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Cerdelga

Active Substance: eliglustat
Common Name: eliglustat
ATC Code: A16AX10
Marketing Authorisation Holder: Genzyme Europe BV
Active Substance: eliglustat
Status: Authorised
Authorisation Date: 2015-01-19
Therapeutic Area: Gaucher Disease
Pharmacotherapeutic Group: Other alimentary tract and metabolism products

Therapeutic Indication

Cerdelga is indicated for the long-term treatment of adult patients with Gaucher disease type 1 (GD1), who are CYP2D6 poor metabolisers (PMs), intermediate metabolisers (IMs) or extensive metabolisers (EMs).

What is Cerdelga and what is it used for?

Cerdelga is a medicine used for the long-term treatment of adult patients with type-1 Gaucher disease. Gaucher disease is a rare inherited disorder, in which people do not have enough of an enzyme called glucocerebrosidase (also known as acid beta-glucosidase). This enzyme normally breaks down a fat called glucosylceramide (or glucocerebroside), and without it, the fat builds up in the body, typically in the liver, spleen and bone. This produces the symptoms of the disease: anaemia (low red blood cell counts), tiredness, easy bruising and a tendency to bleed, an enlarged spleen and liver, and bone pain and breaks.

Cerdelga is used in patients who have type-1 Gaucher disease, which is the type that usually affects the liver, spleen and bones. Cerdelga is used in patients whose body breaks down this medicine at normal speed (known as ‘intermediate’ or ‘extensive metabolisers’) or at slow speed (‘poor metabolisers’).

Because the number of patients with Gaucher disease is low, the disease is considered ‘rare’, and Cerdelga was designated an ‘orphan medicine’ (a medicine used in rare diseases) on 4 December 2007.

Cerdelga contains the active substance eliglustat.

How is Cerdelga used?

Cerdelga is available as capsules (84 mg) to be taken by mouth. It can only be obtained with a prescription and treatment should be started and supervised by a doctor who has experience in the management of Gaucher disease. Before starting treatment with Cerdelga, a test should be carried out to find out how rapidly the medicine is broken down in the patients’ bodies (i.e. to determine if they are poor, intermediate, or extensive metabolisers). This medicine should not be given to patients whose body breaks down this medicine at very fast speed (known as ‘ultrarapid metabolisers’) or to those for whom the ability to break down the medicine is unknown or for whom no test has been done.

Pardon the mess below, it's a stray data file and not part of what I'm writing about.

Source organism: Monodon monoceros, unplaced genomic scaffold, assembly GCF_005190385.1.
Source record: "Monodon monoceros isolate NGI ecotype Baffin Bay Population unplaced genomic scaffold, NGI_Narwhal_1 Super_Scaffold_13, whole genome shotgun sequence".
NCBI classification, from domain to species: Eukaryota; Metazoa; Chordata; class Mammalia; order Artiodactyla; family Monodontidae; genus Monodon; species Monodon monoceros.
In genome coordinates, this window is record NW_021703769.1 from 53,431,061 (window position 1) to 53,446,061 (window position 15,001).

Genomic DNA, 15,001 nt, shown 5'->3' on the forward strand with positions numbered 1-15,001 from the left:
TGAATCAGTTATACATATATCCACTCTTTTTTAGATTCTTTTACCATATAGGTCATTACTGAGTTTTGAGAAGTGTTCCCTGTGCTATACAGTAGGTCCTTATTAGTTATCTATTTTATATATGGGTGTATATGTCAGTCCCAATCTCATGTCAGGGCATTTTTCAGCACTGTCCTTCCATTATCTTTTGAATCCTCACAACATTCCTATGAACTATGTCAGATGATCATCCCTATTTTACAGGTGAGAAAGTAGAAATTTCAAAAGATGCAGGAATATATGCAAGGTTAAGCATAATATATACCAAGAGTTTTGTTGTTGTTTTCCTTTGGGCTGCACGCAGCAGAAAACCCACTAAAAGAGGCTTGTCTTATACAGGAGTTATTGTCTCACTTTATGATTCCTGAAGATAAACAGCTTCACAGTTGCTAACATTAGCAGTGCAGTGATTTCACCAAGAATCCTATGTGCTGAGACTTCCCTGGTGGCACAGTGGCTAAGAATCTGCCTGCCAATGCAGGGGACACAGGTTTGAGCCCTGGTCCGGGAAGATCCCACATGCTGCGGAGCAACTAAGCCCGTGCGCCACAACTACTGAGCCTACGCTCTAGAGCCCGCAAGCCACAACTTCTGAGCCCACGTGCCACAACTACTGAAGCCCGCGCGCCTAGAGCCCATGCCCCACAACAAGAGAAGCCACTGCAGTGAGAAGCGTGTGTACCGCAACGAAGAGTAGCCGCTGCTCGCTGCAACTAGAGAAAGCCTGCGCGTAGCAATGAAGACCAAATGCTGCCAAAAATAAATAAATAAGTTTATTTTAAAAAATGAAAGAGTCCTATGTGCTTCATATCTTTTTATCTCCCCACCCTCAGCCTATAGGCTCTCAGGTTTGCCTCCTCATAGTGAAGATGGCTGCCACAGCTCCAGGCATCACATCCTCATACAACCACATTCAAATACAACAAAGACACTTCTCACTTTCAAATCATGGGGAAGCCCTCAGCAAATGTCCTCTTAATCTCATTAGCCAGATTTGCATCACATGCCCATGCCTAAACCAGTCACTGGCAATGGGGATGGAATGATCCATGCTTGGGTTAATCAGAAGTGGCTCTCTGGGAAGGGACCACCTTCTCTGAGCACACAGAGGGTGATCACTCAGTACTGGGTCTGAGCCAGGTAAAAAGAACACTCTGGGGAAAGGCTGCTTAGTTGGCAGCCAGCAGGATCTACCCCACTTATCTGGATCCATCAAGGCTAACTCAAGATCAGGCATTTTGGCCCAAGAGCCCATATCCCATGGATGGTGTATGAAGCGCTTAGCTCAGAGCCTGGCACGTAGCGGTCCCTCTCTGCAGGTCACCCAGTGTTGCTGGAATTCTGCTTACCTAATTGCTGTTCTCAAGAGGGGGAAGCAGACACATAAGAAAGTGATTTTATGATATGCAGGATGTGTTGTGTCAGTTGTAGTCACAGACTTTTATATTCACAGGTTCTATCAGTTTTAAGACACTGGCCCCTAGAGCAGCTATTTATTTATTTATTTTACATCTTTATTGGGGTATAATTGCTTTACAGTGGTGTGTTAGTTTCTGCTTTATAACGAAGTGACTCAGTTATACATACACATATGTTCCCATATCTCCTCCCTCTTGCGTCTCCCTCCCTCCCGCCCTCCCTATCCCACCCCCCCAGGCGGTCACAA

The recommended dose of Cerdelga is 1 capsule taken twice a day in patients whose body breaks down the medicine at normal speed (intermediate or extensive metabolisers). For patients whose body breaks down the medicine slowly (poor metabolisers), the recommended dose is 1 capsule once a day. For more information, see the package leaflet.

How does Cerdelga work?

The active substance in Cerdelga, eliglustat, works by blocking the action of an enzyme involved in the production of the glucosylceramide fat. Because the build-up of this fat in organs like the spleen, liver and bones is responsible for the symptoms of type-1 Gaucher disease, reducing its production helps prevent its build-up, and thereby helps the affected organs to function better.

What benefits of Cerdelga have been shown in studies?

Cerdelga has been shown to be effective in treating Gaucher disease in two main studies.

The first study involved 40 previously untreated patients with type-1 Gaucher disease, and it looked mainly at the reduction in the size of patients’ spleens. Patients who were given eliglustat showed an average reduction of 28% in spleen size, compared with a 2% increase in those given placebo (a dummy treatment) after 9 months of treatment. Patients who received Cerdelga also showed an improvement of other signs of the disease such as a reduction in liver size and increased levels of haemoglobin (the protein found in red blood cells that carries oxygen around the body).